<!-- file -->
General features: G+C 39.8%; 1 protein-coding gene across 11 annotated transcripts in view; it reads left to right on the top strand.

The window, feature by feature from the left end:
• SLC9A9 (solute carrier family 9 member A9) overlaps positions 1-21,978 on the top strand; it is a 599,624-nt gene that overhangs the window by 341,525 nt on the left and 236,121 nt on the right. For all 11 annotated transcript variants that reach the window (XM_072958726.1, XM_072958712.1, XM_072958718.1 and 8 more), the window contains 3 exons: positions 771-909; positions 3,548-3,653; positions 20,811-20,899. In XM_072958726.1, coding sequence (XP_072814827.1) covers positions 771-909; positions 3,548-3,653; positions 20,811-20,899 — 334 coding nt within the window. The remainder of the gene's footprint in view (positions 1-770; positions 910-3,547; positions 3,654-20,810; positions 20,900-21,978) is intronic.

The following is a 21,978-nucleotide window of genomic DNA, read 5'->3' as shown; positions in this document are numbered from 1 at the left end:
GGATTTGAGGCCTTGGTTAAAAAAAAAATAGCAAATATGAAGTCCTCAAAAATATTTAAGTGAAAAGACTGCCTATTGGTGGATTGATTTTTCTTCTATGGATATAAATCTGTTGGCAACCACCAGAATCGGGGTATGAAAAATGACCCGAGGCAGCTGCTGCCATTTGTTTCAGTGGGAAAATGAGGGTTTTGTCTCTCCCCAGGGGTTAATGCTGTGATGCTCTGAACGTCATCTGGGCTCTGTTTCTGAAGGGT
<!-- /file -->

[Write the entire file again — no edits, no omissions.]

General features: G+C 39.8%; 1 protein-coding gene across 11 annotated transcripts in view; it reads left to right on the top strand.

The window, feature by feature from the left end:
• SLC9A9 (solute carrier family 9 member A9) overlaps positions 1-21,978 on the top strand; it is a 599,624-nt gene that overhangs the window by 341,525 nt on the left and 236,121 nt on the right. For all 11 annotated transcript variants that reach the window (XM_072958726.1, XM_072958712.1, XM_072958718.1 and 8 more), the window contains 3 exons: positions 771-909; positions 3,548-3,653; positions 20,811-20,899. In XM_072958726.1, coding sequence (XP_072814827.1) covers positions 771-909; positions 3,548-3,653; positions 20,811-20,899 — 334 coding nt within the window. The remainder of the gene's footprint in view (positions 1-770; positions 910-3,547; positions 3,654-20,810; positions 20,900-21,978) is intronic.

The following is a 21,978-nucleotide window of genomic DNA, read 5'->3' as shown; positions in this document are numbered from 1 at the left end:
GGATTTGAGGCCTTGGTTAAAAAAAAAATAGCAAATATGAAGTCCTCAAAAATATTTAAGTGAAAAGACTGCCTATTGGTGGATTGATTTTTCTTCTATGGATATAAATCTGTTGGCAACCACCAGAATCGGGGTATGAAAAATGACCCGAGGCAGCTGCTGCCATTTGTTTCAGTGGGAAAATGAGGGTTTTGTCTCTCCCCAGGGGTTAATGCTGTGATGCTCTGAACGTCATCTGGGCTCTGTTTCTGAAGGGT